The IHS CERAWeek conference kicks off Monday with a panel featuring Sen. Lisa Murkowski, R-Alaska, who chairs the Senate Energy and Natural Resources Committee. Joining her will be ConocoPhillips CEO Ryan Lance. Both are proponents of changing U.S. law to allow for the export of crude oil, prohibited with the exception of some oil exported from Alaska or as an export into Canada.
"The export of crude oil is going to be an incredibly hot issue at the conference," Yergin said. "I believe in some fashion it's going to happen." The U.S. has recently allowed companies to export condensates or lightly refined oil, but the amount is relatively small.
The industry has argued, particularly as prices fell, that by allowing the export of the light sweet crude that is abundant in the U.S., producers could command higher prices and a steady market for their product. That would then help the industry maintain higher production levels and close the price gap between U.S. crude and foreign oil.
In recent congressional testimony, ConocoPhillips' Lance said exporting light oil output from unconventional wells in the U.S. makes sense because it cannot be refined in many U.S. refineries. The U.S. could then continue to import heavier crude, which can be refined in the U.S.
The U.S. produces about 9.3 million barrels a day and imports about 7 million barrels. Crude-oil exports totaled 503,000 barrels a day last week, according to the Energy Information Administration.
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"Repealing the crude-oil export ban is vital to the health of the domestic E&P business and will incentivize ongoing investment by industry. By removing obstacles to investment, we can help protect jobs in this current low-price environment and create significant numbers of new jobs in the future," Lance told the Senate energy panel recently.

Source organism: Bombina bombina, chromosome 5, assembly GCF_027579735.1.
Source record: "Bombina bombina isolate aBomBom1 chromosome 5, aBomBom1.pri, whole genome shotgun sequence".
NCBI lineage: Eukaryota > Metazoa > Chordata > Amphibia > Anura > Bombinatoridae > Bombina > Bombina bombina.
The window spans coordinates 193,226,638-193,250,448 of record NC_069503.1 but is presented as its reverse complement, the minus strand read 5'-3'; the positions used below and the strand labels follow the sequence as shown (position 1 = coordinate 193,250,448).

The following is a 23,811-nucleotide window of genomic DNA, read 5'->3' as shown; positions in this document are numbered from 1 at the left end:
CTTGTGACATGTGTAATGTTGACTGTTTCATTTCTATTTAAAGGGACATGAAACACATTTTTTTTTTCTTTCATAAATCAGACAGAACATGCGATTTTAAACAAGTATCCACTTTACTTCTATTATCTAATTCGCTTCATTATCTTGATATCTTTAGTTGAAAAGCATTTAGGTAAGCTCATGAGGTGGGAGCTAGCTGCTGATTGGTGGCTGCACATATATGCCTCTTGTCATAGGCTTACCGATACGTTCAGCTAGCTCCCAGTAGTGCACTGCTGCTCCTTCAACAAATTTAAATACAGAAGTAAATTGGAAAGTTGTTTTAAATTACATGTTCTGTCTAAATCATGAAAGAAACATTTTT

Another major topic of discussion at IHS CERAWeek will be the opening of Mexico's energy market to new investment.
The U.S. and Canada together are already viewed as an energy 'powerhouse,' and the addition of more Mexican production would result in a new North American energy axis that some analysts say could become increasingly independent. Mexico's government-controlled Pemex now pumps 2.4 million barrels a day, two-thirds of its product a decade ago.
But since Mexico announced eight months ago that it would put dozens of oil fields up for bid to private companies, the price of oil has dropped dramatically—and the question is, will private companies be as eager as they might have been last year. The first auctions will be awarded for 14 exploration blocks in shallow waters in July.
Some investment firms see big opportunities in Mexico's energy sector, closed for more than 75 years with Pemex as a state-owned monopoly. "The broad story is Mexico is unfolding, and we have been looking at it for a while," said BlackRock managing director and chief operating officer for BlackRock Infrastructure Anne Valentine Andrews. "They're very interested in doing it with international best practices. They're very interested in doing it the right way."
BlackRock last month announced its first Mexican infrastructure investment, along with First Reserve. The agreement was with Petroleos Mexicanos to acquire about 45 percent in two natural gas pipelines. They are the first major Pemex midstream assets to be built in partnership with foreign funding since the approval of Mexico's Constitutional Energy Reform in 2013. The pipelines will transport natural gas from the Eagle Ford shale in Texas to Mexico.
Andrews described the changes in Mexico as equivalent to "waking a sleeping giant."
"We have plans to effectively set up our direct investing in Mexico City. That's the phase we're in right now. These transactions were the start of that. We view that Mexico will be the base and that we will then extend our reach into other Latin America countries," she said.
Besides Lance, the five-day CERAWeek conference will feature ExxonMobil's Rex Tillerson; BP CEO Robert Dudley; Statoil CEO Eldar Sætre; Occidental Petroleum CEO Stephen Chazen; Total CEO Patrick Pouyanne, and Petroleos Mexicanos CEO Emilio Lozoya Austin.